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Myths in Grant Seeking: The Myth of Scarcity

 

Myth: No one is making grants anymore.

Reality: Historical trends favor more grants not fewer.

 

This post is part of a series on Myths in Grant Seeking.

 

Most grant seekers recoil at the prospect that the grant well ever will run dry. Underlying the Myth of Scarcity are grant seekers’ anxieties and misperceptions about the degree to which grants will continue to be available when they want to seek them. One variant of the myth appears as: ‘Since the markets soured no one is making grants anymore.’ A second variant occurs as: ‘Since the government’s budget was cut back, it’s pointless to try to win a grant.’

 

The Myth of Scarcity obscures several realities in grant seeking.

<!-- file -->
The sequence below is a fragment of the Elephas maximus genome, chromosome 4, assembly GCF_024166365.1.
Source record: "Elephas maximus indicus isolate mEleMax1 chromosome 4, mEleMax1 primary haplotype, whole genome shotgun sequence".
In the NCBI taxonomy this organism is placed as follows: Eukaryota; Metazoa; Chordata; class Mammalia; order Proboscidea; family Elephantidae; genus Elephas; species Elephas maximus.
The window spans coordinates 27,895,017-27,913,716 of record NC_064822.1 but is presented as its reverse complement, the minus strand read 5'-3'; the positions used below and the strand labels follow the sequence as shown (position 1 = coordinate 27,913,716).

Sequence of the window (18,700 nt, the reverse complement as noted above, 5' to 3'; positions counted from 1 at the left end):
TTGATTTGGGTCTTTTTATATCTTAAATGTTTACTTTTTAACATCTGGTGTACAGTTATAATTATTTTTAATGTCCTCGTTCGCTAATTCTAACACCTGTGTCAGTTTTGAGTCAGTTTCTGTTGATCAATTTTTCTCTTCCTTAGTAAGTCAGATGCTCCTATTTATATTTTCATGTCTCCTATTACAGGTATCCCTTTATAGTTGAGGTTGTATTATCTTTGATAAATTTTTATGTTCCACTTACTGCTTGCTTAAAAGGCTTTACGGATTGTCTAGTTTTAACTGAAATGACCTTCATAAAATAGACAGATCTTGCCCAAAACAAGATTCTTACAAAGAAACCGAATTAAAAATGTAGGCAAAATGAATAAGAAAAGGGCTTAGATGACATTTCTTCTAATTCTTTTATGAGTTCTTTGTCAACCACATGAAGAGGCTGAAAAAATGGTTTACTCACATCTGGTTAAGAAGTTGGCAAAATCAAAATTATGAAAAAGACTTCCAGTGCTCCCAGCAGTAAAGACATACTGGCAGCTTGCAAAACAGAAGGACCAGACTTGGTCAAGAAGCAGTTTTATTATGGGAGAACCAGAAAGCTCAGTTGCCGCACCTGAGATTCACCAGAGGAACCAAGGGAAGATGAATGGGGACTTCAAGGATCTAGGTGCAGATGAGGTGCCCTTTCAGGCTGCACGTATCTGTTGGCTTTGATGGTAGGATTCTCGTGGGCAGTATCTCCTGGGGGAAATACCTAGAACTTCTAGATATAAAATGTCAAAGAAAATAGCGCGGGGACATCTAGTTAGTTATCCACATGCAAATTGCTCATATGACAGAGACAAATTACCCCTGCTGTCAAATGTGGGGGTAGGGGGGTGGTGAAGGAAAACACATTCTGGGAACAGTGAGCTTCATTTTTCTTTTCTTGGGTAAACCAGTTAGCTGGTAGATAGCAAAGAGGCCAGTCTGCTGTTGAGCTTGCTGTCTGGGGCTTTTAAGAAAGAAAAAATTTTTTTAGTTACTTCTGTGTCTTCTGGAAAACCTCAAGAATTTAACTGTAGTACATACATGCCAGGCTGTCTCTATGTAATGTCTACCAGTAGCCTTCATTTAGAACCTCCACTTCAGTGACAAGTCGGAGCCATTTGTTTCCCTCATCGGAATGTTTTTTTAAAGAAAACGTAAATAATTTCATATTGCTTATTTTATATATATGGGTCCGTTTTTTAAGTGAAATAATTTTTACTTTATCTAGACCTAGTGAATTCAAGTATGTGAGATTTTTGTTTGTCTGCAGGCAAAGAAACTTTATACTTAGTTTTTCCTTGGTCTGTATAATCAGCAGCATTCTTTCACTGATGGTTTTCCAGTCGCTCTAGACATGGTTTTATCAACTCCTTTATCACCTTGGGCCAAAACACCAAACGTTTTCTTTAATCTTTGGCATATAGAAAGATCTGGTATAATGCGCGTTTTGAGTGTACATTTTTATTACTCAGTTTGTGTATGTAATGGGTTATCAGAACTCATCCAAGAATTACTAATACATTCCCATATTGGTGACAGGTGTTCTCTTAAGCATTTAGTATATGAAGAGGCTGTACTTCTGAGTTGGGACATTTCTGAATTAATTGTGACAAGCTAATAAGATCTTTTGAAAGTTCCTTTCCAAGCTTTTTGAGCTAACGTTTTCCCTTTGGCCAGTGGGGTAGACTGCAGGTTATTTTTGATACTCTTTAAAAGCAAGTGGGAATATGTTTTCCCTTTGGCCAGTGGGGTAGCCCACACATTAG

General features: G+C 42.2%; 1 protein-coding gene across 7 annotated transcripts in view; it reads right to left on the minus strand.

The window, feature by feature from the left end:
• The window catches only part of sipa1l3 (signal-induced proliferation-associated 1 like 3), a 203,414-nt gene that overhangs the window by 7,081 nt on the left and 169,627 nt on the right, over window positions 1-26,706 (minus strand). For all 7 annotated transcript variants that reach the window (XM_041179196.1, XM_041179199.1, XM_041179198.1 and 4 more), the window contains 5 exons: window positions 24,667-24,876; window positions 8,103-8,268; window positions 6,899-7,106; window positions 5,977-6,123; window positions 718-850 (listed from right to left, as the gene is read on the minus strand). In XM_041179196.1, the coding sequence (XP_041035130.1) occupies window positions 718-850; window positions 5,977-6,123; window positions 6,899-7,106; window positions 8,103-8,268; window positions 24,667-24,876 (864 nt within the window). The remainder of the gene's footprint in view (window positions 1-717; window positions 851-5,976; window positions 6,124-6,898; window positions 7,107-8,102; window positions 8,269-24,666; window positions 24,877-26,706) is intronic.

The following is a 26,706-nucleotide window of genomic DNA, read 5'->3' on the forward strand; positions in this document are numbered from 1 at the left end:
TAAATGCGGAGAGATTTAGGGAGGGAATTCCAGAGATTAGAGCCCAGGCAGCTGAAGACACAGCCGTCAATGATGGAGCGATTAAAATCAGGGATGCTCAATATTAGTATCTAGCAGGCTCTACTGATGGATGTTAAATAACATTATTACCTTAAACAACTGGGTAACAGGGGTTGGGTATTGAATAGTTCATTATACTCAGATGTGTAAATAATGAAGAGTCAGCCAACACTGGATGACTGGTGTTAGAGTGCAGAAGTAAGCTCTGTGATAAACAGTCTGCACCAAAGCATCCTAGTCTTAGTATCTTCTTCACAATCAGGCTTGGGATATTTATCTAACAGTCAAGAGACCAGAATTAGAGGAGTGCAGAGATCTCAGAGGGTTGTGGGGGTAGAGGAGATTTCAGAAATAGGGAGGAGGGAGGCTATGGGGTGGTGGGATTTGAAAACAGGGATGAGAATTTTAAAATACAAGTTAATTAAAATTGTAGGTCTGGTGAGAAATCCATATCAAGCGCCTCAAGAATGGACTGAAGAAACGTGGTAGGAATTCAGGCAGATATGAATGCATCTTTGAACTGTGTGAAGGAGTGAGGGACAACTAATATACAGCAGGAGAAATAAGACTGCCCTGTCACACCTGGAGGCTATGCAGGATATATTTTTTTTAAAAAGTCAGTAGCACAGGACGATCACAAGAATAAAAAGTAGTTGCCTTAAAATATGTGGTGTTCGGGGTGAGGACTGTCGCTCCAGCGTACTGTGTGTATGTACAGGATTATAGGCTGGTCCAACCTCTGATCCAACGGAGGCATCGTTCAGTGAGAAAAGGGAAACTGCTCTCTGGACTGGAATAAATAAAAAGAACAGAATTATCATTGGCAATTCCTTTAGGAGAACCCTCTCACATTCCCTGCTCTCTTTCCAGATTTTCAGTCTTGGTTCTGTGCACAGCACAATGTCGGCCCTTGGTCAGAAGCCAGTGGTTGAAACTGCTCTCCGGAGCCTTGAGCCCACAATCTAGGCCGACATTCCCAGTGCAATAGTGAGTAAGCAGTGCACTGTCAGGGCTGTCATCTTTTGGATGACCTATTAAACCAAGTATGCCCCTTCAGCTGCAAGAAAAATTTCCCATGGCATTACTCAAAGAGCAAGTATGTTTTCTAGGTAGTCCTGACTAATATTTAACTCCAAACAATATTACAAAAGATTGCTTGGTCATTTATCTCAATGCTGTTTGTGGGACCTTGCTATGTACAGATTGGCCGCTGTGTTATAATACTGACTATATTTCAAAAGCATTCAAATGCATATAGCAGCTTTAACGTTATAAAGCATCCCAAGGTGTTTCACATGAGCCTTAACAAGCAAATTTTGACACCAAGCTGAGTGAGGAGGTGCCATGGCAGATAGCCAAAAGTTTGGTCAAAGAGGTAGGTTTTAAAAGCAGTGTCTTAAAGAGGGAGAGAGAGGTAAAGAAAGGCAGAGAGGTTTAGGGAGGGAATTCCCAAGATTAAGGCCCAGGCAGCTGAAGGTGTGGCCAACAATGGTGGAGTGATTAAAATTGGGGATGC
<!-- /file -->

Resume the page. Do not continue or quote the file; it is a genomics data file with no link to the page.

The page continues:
One reality relates to the year-over-year total value and growth trends of foundation assets. In any given year, lesser total amounts of grants may be awarded if the preceding year’s returns on the investment of foundation assets shrink or if donors contribute less to the many grant-making foundations. Both phenomena commonly occur during economic downturns.

 

A second reality relates to legislation. Grants become harder to find if local, state, or national legislators zero-fund or rescind particular grant programs. A zero-funded program is one that a law authorizes but for which legislators appropriate no funds. A rescinded program is one that an earlier law has authorized but a later law has ended its authorization. Finally, grants also become harder to find if legislators simply cease to authorize new grant programs.

 

Private foundations will continue to make grants each year for so long as they wish to operate as such and to maintain their status as nonprofit philanthropies. And governments will continue to make grants for so long as legislators appropriate funds for grant-making programs.

 

The next post in this series on Myths in Grant Seeking will address the flip side of the Myth of Scarcity, which is the Myth of Abundance.

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